Howard Student Accused of Sexual Assault was Fired, Banned from UCLA

The #TakeBackTheNightHU protestagainst alleged mistreatment of sexual assault victims
on the campus ocupies the entrance of Howard's College Hall South Dorm. Photo:Twitter.  

WASHINGTON — A Howard University student employee accused of sexually assaulting another Howard student was fired and banned from the University of California, Los Angeles (UCLA) in 2014 for falsifying information to obtain employment with campus police and “build social relationships” with young women on the campus, according to UCLA officials.

The man, who was still employed at Howard University Tuesday, was also accused by a female student of domestic violence, UCLA police said.

Rape accusations against the male student have caused concern, outrage and have led to policy changes at Howard.

Scores of Howard student-protestors spilled into the streets last week, chanting “no means no,” as part of #TakeBackTheNightHU, a broad protest for all victims of sexual assault on campus following online accusations against the student.

The demonstration was intended to “bring attention to the rape culture at Howard and hold the administration accountable for how they treat victims,” student activists said. 

A female student accused Howard officials of ignoring her claims of sexual assault.

Holding signs with the protestors’ demands, the students crowded the lobby and front entrance of the dorm where the female student alleged she had been raped by the former UCLA employee before marching through the main campus.

UCLA officials have confirmed that a notice of exclusion for the current Howard University student from the UCLA campus and UCLA extensions was authentic. It stated that he had been banned from the campus after a complaint of domestic violence was filed against him.

So far, Howard has not commented on whether it knew the accused resident assistant had been banned from UCLA when the Department of Residence Life hired him.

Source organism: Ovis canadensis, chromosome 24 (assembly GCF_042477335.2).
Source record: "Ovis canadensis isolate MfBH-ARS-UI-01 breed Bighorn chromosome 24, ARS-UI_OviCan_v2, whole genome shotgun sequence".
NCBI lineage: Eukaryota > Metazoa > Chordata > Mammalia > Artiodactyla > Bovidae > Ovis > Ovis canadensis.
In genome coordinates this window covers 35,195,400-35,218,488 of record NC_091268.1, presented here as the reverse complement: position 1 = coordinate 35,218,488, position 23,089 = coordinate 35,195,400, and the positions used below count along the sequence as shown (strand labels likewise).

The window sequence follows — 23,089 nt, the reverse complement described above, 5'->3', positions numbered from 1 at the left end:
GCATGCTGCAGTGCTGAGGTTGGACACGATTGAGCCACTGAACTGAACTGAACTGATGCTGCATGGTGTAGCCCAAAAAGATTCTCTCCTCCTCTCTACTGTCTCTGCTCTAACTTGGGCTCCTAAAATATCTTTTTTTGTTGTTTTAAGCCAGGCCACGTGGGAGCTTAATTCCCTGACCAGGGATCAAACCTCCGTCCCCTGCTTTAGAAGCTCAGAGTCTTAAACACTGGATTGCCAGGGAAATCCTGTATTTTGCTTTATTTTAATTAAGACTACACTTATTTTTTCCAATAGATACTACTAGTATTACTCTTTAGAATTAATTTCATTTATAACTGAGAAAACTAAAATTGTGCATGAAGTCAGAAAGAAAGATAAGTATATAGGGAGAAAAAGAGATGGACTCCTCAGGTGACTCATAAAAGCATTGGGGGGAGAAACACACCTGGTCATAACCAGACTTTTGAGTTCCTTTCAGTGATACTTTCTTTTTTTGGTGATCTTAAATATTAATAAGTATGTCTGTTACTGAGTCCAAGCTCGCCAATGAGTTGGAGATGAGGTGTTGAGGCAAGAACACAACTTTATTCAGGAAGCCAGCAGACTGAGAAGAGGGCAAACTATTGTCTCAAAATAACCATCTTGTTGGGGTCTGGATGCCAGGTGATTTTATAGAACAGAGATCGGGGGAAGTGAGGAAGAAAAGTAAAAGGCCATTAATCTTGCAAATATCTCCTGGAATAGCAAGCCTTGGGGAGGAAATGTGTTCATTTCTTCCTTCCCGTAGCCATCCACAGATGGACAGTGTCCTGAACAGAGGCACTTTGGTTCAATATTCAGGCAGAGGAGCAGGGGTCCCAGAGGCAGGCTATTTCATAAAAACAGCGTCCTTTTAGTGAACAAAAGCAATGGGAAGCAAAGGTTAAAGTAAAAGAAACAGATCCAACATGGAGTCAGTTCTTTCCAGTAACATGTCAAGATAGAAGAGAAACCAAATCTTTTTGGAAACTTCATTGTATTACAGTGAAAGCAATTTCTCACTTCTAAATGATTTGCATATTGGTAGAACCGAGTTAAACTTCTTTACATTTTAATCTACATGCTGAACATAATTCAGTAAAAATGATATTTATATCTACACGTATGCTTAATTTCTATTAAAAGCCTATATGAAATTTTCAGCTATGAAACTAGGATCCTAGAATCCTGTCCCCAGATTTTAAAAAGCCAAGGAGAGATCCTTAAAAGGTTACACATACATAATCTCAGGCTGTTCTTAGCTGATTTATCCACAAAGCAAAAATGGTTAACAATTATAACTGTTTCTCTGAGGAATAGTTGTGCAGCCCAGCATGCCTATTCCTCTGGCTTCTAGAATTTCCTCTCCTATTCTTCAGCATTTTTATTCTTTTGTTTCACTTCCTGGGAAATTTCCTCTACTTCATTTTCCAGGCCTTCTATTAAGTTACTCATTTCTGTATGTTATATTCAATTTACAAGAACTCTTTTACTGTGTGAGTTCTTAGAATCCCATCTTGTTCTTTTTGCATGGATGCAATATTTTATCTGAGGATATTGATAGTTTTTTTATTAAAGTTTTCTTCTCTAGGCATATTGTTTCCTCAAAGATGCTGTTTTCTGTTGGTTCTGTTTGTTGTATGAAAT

In an official statement to students Wednesday in response to one of the demands of the #TakeBackTheNightHU protestors, the university said it has changed its policy to include background checks for all employees, including students.

“Currently, student employees of the university are not required to undergo a criminal history check,” the statement said.  “Effective immediately, all student employees will be required to undergo a criminal history check.”

The student accused of rape was hired by Howard University in August 2015.  According to Brittany Allen, a Howard human resource specialist, he is still a residence assistant in the university’s College Hall South dormitory. 

#TakeBackTheNightHU protestors hold signs marked with protest demands they
think will better protect victims who report sexual assaualt on campus. Photo:Twitter.

“He is an active employee,” Allen said.

According to the June 2014 letter from UCLA, the male student was fired and barred from its campus when officials discovered he “employed false information about [his] status as a student to claim…eligibility for employment to which he was not entitled.”

The document said he impersonated a student “with a high GPA majoring in aerospace engineering” to obtain a job in July 2013 as a community service officer with the University of California Police Department, a position reserved for resident students at the university.

Community service officers provide security and escort services to UCLA campus visitors, staff and students.

Officials at UCLA subsequently learned that the student used his “claims of student status and fraudulently obtained position as a CSO to approach female students and attempt to enter into social relationships with them.”

According to the document, “at least one such relationship commenced as a result of misrepresentations resulted in a police complaint of domestic violence.”

The man also refused to surrender his UCLA staff identification card after he was released from the university.

Howard officials say they cannot release information regarding the rape investigation against the student.

“We do take this very seriously,” said Candi Smiley, Howard’s deputy Title IX coordinator. “Due to the confidential nature of the case, we cannot release any specific information.”

It is illegal to reveal such information in Title IX cases, Smiley said.